However, other lenders will project the income to forecast future revenues to use within affordability assessments. Businesses with forward contracts can also use these to demonstrate the accuracy of their business plans and projected revenues.

The business balance sheet value is also influential since a good level of net assets provides greater security, whereas a high proportion of liabilities payable over the short term can reflect a less stable financial position.

Assessment Calculations for Commercial Mortgages

Most calculations work on EBITDA rather than net profits reported in company accounts or gross turnover. EBITDA is a simple calculation and refers to the business earnings before interest, tax, depreciation and amortisation of assets.

Businesses can get a good idea about whether they would be approved for an owner-occupied commercial mortgage by calculating their EBITDA and DSCR and seeing how these metrics align with the lender’s eligibility criteria.

If the company currently rents a premise and is applying for a mortgage for the first time, a lender will typically add back the rental outgoings and any other costs to be incorporated into the mortgage, such as debt repayments, to arrive at a reasonable forecast.

Owner-Occupied Commercial Mortgage Loan to Value Ratios

Loan to value, or LTV, considers the valuation of the commercial premise and how much of the value the company wishes to borrow to proceed with the acquisition. Businesses with a substantial deposit and lower LTV are considered lower risk. In contrast, a company applying for lending to cover 100% of the property value may have fewer lenders to choose from.

Generally, owner-occupied commercial mortgage lenders will offer up to 75% LTV, so the company will need a deposit of 25% or above. That said, there are alternative options, and businesses can potentially borrow a 100% LTV if they otherwise comply with all the lender's criteria.

Credit Scoring and Owner-Occupied Commercial Mortgages

As with any mortgage application, a lender will review the company's credit score. They might also assess the credit records of any owners or major shareholders to ensure no serious background issues affect their lending decision.

Adverse credit, either associated with the company or owner, can mean some mainstream lenders will refuse the application. However, provided the business is otherwise profitable and stable, it is normally possible to apply to a more niche lender or a mortgage provider specialising in owner-occupied commercial mortgages.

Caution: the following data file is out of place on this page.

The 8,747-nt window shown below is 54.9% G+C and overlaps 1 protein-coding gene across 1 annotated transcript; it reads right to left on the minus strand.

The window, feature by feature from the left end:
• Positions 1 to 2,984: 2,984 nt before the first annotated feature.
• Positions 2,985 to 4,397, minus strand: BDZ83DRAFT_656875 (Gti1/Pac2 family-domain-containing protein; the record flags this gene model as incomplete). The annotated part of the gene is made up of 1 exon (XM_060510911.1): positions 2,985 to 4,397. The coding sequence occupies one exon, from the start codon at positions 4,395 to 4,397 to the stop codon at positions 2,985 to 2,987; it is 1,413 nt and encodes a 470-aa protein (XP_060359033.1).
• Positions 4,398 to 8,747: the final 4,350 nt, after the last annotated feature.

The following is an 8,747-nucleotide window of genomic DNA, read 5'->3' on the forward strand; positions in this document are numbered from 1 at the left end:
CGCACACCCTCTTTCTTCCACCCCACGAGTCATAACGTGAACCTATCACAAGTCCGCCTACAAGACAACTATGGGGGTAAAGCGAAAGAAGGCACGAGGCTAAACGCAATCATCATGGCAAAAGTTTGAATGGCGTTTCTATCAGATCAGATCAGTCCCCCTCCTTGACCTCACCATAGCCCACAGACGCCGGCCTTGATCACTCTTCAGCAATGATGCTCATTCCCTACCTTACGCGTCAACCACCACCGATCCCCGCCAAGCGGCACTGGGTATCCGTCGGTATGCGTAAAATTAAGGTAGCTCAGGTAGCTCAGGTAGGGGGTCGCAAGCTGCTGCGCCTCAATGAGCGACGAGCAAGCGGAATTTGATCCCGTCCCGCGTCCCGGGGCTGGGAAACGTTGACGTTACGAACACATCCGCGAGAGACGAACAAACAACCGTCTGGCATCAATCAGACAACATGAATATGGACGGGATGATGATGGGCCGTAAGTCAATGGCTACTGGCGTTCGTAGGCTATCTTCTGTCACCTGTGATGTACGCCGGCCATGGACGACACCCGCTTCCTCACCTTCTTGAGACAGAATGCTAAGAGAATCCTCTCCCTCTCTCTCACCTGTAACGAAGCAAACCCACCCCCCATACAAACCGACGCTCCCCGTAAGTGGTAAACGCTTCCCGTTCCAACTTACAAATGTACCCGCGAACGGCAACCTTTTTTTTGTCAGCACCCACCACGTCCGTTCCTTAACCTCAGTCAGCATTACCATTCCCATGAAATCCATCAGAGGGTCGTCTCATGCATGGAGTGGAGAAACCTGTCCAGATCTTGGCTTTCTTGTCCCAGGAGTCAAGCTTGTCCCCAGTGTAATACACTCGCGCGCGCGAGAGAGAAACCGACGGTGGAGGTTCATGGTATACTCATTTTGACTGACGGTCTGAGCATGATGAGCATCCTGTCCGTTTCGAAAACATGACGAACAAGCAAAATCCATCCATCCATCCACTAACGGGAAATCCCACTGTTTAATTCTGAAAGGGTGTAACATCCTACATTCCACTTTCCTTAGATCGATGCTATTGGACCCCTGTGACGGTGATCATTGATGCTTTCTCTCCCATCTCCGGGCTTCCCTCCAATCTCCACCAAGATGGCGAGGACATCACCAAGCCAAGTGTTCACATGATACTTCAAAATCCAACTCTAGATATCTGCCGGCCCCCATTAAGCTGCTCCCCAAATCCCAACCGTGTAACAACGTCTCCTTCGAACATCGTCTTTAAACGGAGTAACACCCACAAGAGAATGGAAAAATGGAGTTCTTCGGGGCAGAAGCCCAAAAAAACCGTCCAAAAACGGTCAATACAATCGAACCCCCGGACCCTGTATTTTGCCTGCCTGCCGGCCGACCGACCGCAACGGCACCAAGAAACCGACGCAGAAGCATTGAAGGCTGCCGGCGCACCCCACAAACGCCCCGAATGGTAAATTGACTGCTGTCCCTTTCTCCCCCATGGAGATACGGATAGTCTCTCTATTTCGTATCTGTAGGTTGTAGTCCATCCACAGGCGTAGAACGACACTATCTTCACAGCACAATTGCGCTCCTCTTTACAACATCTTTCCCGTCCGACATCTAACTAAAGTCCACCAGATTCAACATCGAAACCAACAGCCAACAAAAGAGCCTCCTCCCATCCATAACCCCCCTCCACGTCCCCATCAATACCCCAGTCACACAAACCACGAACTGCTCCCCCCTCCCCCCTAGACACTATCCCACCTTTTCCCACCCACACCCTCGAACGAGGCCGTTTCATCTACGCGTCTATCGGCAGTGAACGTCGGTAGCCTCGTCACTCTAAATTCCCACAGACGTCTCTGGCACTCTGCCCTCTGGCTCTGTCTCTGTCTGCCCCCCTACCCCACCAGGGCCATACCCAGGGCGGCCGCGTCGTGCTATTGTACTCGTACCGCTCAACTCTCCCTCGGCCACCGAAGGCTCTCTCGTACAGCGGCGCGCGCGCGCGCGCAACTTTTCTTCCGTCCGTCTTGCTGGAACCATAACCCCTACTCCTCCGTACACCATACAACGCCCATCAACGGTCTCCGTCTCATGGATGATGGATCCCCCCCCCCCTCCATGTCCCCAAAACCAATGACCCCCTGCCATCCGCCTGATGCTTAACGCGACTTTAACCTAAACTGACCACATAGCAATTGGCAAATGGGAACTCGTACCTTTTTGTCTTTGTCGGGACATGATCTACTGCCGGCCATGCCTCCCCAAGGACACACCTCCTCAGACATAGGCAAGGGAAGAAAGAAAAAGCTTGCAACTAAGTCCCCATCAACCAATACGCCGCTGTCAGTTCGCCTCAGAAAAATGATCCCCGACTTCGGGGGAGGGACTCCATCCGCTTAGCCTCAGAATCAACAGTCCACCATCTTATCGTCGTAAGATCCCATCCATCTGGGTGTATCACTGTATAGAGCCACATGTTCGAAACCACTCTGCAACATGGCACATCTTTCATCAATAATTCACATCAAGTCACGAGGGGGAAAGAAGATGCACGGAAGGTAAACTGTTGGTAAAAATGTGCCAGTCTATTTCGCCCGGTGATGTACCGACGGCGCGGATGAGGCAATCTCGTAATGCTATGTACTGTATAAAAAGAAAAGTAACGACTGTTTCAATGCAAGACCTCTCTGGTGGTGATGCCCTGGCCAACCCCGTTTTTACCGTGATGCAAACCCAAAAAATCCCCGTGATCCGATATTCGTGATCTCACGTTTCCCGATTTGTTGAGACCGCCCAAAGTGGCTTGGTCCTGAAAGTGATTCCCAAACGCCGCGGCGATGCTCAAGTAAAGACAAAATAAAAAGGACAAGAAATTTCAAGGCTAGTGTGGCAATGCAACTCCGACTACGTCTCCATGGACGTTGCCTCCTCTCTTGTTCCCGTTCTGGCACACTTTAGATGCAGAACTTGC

Context can make a big difference when we analyse the nature of the bad credit, looking at when it occurred and the values involved – recurring adverse credit related to serious defaults against previous mortgages is more of a stumbling block than one or two late payments against unsecured loans.

If there is a viable justification for the bad credit, such as a period of illness or having been involved in a commercial dispute which has since been decided in favour of the company, a lender may choose to disregard this at their discretion.

How to Apply for an Owner-Occupied Commercial Mortgage

Mortgage applications can be complex, and applying for an owner-occupied commercial mortgage can feel like a big undertaking, particularly for companies investing in their first self-owned trading premise.

The first step is to collate all the important information and documentation, such as:

  • Business plans
  • Financial statements
  • Tax returns
  • Forward projections
  • Credit scoring history

Once you have all the details to hand, we can assist by researching products on the market and lenders that are a good fit for your requirements, comparing the rates and terms offered and your likely eligibility.

It is often advisable to select a lender with a focus on commercial mortgages since they are accustomed to negotiating and liaising with business brokers, allowing us to advocate for your application and often achieve more competitive rates.

Information We Ask for as Your Owner-Occupied Commercial Mortgage Broker

There are several pieces of information we request from all new clients, providing us with an overview of your circumstances and needs and ensuring the recommendations we make are tailored to your business and mortgage aspirations.

Personal Asset and Liability Statements

This statement provides an overview of the owner’s personal finances – some lenders may ask all beneficial owners or shareholders with over a proportion of the business to provide a statement. Although personal finances are secondary, this may be relevant if the lender requires a personal guarantee and also acts as a background check to ensure any directors or owners do not have severe credit issues.

Personal asset and liability statements include factors such as the approximate value of properties owned, the value of savings and any ongoing debts.

Business Asset and Liability Statement

The business statement is much the same document, although it focuses on assets owned and liabilities owed by the business. A lender will review the company’s finances and assets to understand the wider picture of the company’s financial health.